So, did you see all that sport on Saturday then? I tried to…
I spent Saturday in my hometown of Fort William, due to a timely offer in the Daily Record (other newspapers are available) which allowed me to travel 200 miles for £4. I had stuff to collect from back home and, bizarrely, it was cheaper for me to go back and collect the items personally than to send them to Glasgow.
As I sat down to watch the Inverness-Celtic Scottish Cup tie, I discovered I had done so prematurely, believing kick-off to be 12:15 instead of 12:45. This error lead me to flick over to the other live match on Sky, West Ham versus Millwall. This is famously a hot-headed affair. If Danny Dyer says it is, then who am I to judge?
The explosive nature of the match could not be questioned. Kevin Nolan, West Ham’s captain, was sent off after just ten minutes, yet West Ham went on to win the match 2-1. Although the battle was intense, one visual aspect of the match left me disappointed. It may have been a cosmetic feature of Upton Park on Saturday, but the decision to keep the entire lower tier of the Trevor Brooking Stand empty while all the Millwall fans occupied the top-tier for security reasons just didn’t look right. When a player scores, he looks for reaction from the crowd, regardless of the partisanship of the fans. Yet there was no opportunity for that on Saturday. Then again, if it made a safe time more insurable on Saturday, then I suppose it was for the best.
The Celtic match in Inverness followed, which Celtic won 2-0. As pleased as I was with that result (as a Celtic supporter, the prospect of travelling north is never one which inspires confidence after previous failures), what pleased me most was the selection of goalkeeper – for Inverness.
It is not because Jonathan Tuffey is a bad goalkeeper which made me happy he started. If anything, quite the opposite. As you may have read in previous articles, I have a fondness for Partick Thistle since I saw them play for the first time two years ago. In goal for Partick Thistle was Tuffey, who was outstanding on that first visit to Firhill (an overrated term I know, but trust me on this one). I tipped Tuffey for big things; he was in the Northern Ireland squad and at one stage linked with Rangers. He ended up signing for Inverness, where he has since lived a life in the shadows of Ryan Esson.
So you can understand my modest excitement to see his name on the team sheet for Inverness. Obviously I wanted Celtic to win, but with Tuffey in goal, to win by a smallish margin. A 2-0 fitted the bill quite nicely there.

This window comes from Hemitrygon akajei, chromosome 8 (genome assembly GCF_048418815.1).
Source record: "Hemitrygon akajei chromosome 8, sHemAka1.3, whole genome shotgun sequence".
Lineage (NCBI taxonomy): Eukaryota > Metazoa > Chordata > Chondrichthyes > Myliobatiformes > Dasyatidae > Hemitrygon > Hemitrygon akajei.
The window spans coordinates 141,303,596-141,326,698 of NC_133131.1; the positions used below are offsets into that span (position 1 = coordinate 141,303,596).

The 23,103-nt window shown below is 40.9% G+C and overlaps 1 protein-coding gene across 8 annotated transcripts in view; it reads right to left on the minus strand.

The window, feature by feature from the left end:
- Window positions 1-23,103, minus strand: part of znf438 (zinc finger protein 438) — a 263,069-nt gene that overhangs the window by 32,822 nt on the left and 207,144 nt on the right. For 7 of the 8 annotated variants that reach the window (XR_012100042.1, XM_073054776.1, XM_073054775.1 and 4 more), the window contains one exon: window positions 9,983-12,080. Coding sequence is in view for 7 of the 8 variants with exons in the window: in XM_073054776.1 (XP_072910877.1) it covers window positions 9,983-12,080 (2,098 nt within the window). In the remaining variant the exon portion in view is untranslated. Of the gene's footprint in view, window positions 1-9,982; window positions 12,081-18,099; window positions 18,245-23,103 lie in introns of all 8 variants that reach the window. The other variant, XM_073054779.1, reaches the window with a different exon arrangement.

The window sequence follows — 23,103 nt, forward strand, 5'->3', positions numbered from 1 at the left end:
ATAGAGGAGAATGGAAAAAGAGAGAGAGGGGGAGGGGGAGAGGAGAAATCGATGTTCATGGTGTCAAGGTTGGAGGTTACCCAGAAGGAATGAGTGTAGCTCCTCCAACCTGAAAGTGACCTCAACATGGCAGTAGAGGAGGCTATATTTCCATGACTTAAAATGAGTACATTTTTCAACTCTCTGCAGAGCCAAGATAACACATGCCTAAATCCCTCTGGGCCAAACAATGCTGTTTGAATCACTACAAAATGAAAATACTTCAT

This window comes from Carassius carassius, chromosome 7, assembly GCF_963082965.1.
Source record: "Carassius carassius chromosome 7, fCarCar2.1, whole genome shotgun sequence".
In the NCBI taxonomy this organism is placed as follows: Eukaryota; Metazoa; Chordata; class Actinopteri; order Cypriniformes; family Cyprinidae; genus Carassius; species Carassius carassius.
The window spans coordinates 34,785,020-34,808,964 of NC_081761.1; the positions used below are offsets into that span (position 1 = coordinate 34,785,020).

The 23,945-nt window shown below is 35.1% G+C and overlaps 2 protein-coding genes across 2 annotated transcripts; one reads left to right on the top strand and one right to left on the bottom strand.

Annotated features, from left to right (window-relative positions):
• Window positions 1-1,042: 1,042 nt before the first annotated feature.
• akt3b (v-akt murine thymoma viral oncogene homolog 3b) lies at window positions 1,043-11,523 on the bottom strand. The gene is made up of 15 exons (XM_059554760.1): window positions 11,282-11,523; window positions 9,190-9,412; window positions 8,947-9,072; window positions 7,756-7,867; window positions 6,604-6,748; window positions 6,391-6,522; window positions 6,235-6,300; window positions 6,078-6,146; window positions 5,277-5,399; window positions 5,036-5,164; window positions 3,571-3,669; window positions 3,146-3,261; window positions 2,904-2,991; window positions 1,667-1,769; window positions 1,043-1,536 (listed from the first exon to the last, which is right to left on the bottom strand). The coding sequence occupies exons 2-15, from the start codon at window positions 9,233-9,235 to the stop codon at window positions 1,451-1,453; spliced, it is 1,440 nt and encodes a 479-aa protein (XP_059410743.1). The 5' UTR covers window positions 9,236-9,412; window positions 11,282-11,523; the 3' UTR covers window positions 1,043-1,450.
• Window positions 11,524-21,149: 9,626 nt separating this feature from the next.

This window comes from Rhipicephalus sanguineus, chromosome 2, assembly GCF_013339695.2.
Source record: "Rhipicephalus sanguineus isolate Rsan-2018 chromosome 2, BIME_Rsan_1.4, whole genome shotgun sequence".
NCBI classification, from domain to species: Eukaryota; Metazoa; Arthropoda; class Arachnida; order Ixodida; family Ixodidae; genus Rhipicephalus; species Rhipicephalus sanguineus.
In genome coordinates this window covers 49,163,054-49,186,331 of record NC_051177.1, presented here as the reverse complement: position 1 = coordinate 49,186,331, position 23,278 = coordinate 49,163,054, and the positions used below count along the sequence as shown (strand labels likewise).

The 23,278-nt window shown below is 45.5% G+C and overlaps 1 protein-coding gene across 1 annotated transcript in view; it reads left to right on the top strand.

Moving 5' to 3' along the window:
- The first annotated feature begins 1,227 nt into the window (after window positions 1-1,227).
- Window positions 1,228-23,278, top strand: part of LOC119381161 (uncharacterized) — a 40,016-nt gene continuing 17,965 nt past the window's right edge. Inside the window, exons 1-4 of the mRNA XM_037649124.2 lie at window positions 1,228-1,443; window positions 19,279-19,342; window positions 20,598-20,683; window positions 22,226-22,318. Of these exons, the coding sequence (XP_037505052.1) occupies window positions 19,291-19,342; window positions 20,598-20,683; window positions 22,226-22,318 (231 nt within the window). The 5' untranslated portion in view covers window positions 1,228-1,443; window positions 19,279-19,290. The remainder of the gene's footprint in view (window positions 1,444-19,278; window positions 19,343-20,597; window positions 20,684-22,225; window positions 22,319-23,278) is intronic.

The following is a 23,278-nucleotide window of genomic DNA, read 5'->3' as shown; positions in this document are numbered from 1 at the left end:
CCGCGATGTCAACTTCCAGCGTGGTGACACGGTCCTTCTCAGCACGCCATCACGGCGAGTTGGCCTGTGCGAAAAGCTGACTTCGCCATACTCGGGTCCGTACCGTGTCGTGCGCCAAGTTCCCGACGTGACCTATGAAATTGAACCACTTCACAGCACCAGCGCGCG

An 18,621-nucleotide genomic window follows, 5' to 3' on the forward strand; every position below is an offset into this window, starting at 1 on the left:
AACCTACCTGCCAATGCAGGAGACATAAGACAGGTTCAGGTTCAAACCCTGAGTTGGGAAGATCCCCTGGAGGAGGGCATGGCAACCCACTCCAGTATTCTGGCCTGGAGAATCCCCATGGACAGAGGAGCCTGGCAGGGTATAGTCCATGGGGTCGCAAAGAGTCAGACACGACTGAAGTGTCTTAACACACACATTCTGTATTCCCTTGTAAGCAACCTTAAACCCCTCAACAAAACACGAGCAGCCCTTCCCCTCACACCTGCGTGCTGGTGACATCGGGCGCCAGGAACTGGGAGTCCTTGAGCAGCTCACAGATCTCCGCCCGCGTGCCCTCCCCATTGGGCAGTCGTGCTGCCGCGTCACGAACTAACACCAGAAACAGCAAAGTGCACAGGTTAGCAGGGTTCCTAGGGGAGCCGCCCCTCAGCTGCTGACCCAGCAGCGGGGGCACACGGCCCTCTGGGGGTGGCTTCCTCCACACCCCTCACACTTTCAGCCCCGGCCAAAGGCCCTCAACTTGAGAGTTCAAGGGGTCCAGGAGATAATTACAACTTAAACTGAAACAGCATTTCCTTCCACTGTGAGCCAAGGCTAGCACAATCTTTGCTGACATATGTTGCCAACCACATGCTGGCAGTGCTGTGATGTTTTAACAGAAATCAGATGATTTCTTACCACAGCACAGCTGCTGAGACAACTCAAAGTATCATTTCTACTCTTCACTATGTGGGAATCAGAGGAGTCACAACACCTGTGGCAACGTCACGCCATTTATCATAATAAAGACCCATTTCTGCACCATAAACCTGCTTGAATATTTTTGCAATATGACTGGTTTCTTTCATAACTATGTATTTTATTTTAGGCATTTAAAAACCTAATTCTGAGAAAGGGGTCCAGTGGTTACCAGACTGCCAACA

The France-Italy match was scrapped from my viewing itinerary for the day, due to the necessities of coursework (as well as write for We Are Free Agents, I have the mild distraction of a degree to contend with), so I sacrificed a comfortable win for France for researching the Conservatives’ years in opposition. Well, as you can imagine, that was a fun three hours.
And so for the final installment of sport for Saturday, the Calcutta Cup match between Scotland and England. As regular followers of We Are Free Agents might have noticed in our Six Nations previews, there was a dangerous sense of optimism amongst the Scottish contributors. This was, after all, the year things would be different.
Of course it bloody wasn’t.
I admit to not being the biggest follower of rugby, I’m a hockey player and a football analyst. After watching the turgid events of Murrayfield on Saturday however I can claim to know one more interesting fact about rugby. It turns out that Dan Parks middle name is actually (excuse the French), “Fucking”. Every time he has been referred to in conversation these past few days people keep saying “Dan Fucking Parks!” after his error led to the winning try for England. Learn something new everyday, eh?
It would be wrong to blame the defeat entirely on Parks’ performance, as mediocre as it may have been. The ball retention of the Scottish forwards was abysmal - I’ve seen better handling in the John Terry race row. I do not know what reponse Scotland should adopt – though we at We Are Free Agents have made an attempt. A return to casual pessimism might be the key to moderate success (a win here or there is all we ask, heck, even the occasional try). Cardiff next weekend may be a good place to start.